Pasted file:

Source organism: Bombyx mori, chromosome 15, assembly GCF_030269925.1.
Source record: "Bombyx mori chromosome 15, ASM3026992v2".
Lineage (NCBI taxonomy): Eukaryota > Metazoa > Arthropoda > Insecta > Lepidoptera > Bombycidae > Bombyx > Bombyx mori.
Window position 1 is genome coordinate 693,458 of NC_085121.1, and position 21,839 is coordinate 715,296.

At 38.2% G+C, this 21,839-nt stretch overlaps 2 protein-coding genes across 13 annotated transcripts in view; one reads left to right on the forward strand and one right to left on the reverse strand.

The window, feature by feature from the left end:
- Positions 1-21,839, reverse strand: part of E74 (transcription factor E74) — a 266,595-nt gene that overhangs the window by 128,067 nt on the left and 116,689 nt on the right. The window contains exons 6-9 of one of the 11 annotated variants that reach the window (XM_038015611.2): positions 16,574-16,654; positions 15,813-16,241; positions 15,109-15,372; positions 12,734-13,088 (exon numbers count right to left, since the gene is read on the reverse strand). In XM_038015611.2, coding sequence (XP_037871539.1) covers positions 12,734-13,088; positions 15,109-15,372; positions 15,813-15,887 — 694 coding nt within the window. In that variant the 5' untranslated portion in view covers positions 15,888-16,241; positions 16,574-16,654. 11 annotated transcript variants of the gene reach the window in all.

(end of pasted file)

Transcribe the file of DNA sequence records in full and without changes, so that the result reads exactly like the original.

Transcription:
Source organism: Bombyx mori, chromosome 15, assembly GCF_030269925.1.
Source record: "Bombyx mori chromosome 15, ASM3026992v2".
Lineage (NCBI taxonomy): Eukaryota > Metazoa > Arthropoda > Insecta > Lepidoptera > Bombycidae > Bombyx > Bombyx mori.
Window position 1 is genome coordinate 693,458 of NC_085121.1, and position 21,839 is coordinate 715,296.

At 38.2% G+C, this 21,839-nt stretch overlaps 2 protein-coding genes across 13 annotated transcripts in view; one reads left to right on the forward strand and one right to left on the reverse strand.

The window, feature by feature from the left end:
- Positions 1-21,839, reverse strand: part of E74 (transcription factor E74) — a 266,595-nt gene that overhangs the window by 128,067 nt on the left and 116,689 nt on the right. The window contains exons 6-9 of one of the 11 annotated variants that reach the window (XM_038015611.2): positions 16,574-16,654; positions 15,813-16,241; positions 15,109-15,372; positions 12,734-13,088 (exon numbers count right to left, since the gene is read on the reverse strand). In XM_038015611.2, coding sequence (XP_037871539.1) covers positions 12,734-13,088; positions 15,109-15,372; positions 15,813-15,887 — 694 coding nt within the window. In that variant the 5' untranslated portion in view covers positions 15,888-16,241; positions 16,574-16,654. 11 annotated transcript variants of the gene reach the window in all.